"I think that above all else, SAMBA is indispensable when it comes to integrating Windows servers and Linux clients," says Jerry Carter, a network administrator at Auburn University (www.auburn.edu) who assisted in the implementation of a SAMBA-controlled Windows NT domain running on Solaris and Linux platforms at his school’s campus. "We have been able to implement a very solid and stable Windows environment for our end users, and we’ve been able to do it using open source software in the back room."

Most importantly, says Luke Kenneth Casson Leighton, a programmer at Internet Security Service (ISS, www.iss.net) export research services and a member of the Samba development effort, most popular Linux distributions ship with Samba available as a readily installable package.

Samba, originally developed as a means to provide base-level, file-sharing services between Windows environments and common Unix platforms, has come a long way since its inception.

The Samba development team is working on a project -- dubbed Windows NT Domains for Unix -- that allows Unix platforms to operate as primary domain controllers (PDC) for Windows NT clients.

"It is a means to allow Unix servers to operate in an NT environment, whether those be NT clients or NT servers," Leighton says. "The first thing that we’ve already got working is Samba functioning as a member of an NT domain. The second thing that’s still in development is to have Samba be a PDC, including it being a PDC to other Samba servers as members of that domain."

The extensibility of Samba aside, the task of managing Windows NT and Linux systems deployed in tandem can’t be overlooked. Here again, this problem has largely been addressed by existing Windows and Unix integration tools.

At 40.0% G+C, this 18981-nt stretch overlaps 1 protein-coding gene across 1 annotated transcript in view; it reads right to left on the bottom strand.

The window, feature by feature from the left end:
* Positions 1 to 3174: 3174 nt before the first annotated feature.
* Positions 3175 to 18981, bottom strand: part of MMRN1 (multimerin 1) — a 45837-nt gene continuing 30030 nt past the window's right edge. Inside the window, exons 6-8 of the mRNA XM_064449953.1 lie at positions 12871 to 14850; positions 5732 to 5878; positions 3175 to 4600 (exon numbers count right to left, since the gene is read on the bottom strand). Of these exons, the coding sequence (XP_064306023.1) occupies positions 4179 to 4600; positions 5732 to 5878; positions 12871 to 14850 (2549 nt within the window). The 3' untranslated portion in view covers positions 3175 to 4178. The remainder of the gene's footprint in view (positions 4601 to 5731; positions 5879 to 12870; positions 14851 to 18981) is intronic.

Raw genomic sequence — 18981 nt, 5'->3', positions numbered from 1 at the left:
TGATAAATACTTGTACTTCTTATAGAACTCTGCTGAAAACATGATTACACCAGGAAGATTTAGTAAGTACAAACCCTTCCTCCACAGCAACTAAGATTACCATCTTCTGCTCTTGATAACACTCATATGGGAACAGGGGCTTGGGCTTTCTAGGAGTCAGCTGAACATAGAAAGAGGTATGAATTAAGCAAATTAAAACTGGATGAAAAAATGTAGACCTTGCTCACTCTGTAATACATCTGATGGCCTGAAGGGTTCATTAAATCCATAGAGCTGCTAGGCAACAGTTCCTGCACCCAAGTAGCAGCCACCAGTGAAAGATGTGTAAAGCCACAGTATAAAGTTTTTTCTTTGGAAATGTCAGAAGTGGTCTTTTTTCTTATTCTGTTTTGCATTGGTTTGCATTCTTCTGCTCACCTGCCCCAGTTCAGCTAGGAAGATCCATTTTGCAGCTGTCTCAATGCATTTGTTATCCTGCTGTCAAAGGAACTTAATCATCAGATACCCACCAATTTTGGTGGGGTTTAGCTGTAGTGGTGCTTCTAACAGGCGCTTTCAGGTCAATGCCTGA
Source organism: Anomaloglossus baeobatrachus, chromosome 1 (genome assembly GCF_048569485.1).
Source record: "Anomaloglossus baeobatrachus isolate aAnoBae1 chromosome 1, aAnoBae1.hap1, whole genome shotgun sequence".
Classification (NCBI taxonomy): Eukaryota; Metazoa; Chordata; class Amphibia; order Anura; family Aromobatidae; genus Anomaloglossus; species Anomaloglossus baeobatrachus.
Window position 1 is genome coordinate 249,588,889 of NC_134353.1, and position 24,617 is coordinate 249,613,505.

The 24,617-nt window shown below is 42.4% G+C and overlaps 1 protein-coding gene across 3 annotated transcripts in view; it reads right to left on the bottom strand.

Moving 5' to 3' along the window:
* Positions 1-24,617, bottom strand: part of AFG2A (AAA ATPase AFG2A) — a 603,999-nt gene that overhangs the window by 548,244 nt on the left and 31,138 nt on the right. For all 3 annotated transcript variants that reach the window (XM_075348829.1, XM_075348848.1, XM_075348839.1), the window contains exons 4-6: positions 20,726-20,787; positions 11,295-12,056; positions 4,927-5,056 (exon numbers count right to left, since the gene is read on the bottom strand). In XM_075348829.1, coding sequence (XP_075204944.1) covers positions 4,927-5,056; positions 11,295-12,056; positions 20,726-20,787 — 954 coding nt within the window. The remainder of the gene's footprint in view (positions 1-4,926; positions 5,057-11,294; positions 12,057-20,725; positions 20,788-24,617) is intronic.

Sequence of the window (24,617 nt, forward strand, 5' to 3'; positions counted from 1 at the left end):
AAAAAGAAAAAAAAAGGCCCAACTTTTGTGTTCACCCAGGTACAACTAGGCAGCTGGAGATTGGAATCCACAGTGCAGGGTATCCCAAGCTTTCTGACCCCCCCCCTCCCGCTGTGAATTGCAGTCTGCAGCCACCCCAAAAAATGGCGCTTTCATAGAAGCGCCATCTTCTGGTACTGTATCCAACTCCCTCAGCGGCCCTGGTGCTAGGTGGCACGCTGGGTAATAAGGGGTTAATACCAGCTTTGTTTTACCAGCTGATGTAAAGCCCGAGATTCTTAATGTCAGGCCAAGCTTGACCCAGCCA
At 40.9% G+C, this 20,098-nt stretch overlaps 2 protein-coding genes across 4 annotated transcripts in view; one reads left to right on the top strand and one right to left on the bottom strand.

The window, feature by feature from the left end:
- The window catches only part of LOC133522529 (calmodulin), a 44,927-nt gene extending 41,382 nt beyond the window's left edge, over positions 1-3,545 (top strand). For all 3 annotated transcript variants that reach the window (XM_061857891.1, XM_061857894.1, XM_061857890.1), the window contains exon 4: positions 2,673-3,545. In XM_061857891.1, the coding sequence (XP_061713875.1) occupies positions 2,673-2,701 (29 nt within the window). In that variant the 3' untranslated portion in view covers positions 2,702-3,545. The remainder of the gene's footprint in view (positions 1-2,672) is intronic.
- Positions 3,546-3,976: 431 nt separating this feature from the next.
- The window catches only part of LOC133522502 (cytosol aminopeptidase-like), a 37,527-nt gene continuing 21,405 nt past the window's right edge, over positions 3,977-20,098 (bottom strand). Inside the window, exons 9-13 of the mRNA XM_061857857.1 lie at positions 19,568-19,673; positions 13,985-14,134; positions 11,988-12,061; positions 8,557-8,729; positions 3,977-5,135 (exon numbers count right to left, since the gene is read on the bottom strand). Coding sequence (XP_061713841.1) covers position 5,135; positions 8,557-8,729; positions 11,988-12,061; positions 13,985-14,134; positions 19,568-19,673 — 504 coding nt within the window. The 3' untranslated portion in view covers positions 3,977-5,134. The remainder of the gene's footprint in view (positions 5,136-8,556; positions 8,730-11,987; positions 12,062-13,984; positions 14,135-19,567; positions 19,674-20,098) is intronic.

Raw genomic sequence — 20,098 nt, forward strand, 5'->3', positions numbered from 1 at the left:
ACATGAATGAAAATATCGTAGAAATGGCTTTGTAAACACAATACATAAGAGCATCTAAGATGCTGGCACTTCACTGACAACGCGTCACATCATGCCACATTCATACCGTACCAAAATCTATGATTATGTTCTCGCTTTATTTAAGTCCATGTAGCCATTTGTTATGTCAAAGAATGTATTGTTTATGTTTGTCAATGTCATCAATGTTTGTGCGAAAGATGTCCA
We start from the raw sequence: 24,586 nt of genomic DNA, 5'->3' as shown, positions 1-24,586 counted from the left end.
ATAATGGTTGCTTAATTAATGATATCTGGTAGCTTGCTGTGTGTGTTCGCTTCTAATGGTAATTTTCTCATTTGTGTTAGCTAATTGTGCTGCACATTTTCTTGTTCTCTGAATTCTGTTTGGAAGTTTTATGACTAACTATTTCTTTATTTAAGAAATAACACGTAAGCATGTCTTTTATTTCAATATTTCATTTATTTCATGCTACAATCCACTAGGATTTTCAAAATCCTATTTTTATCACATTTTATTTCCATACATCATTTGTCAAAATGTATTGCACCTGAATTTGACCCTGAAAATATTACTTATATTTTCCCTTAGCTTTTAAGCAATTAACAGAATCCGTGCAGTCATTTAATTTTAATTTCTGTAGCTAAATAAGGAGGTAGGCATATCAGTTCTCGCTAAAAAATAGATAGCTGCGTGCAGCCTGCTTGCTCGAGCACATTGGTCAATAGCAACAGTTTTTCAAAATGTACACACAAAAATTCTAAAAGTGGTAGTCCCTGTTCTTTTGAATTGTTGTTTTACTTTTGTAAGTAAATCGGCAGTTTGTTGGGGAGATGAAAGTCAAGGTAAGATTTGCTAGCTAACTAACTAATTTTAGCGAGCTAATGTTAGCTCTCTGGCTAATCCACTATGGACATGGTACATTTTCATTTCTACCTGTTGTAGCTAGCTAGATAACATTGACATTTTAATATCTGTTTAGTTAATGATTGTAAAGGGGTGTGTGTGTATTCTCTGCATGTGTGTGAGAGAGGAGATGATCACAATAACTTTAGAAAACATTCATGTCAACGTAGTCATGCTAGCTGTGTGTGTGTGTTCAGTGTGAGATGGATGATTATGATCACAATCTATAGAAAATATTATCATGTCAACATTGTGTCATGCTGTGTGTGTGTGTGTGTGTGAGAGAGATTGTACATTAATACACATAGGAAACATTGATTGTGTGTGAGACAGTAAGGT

The MKS Toolkit from Mortice-Kern, for example, offers a command-line environment for Windows NT that is essentially the same as a Unix command environment, including a full set of scripting commands, Korn shell and C-Shell consoles, and an implementation of Perl.

Mortice-Kern's Matthews says his company’s product can bridge the gap between the command-line Unix world and the predominantly GUI-based world of Windows NT.

"NT makes an assumption that all the world is a GUI, and MKS Toolkit just makes it easier to administer and develop on an NT machine in the traditional command-line mode," he indicates.

Application Integration and Coexistence

In any integration or interoperability effort, application support is a major concern. Companies like Hummingbird Systems Ltd. (www.hummingbird.com), WRQ Inc. (www.wrq.com) and the DataFocus subsidiary of Mortice-Kern, have traditionally provided PC X-Server tools that leverage the X protocol to enable Unix applications on Windows desktops. For many classic Windows NT and Unix integration scenarios, in which PCs were deployed as alternatives to X-terminals on client desktops, the task of application integration usually involved the choice of a good X-Server product.

IT managers may now want to run Windows applications on Linux because of its wide range of implementation scenarios, from low-end client device to high-performance clustered server. Such a design goal is prohibitively expensive on most other Unix platforms, but because of Linux’s low initial cost and it’s ability to run on legacy Intel hardware, more IT organizations are beginning to give this option a serious look.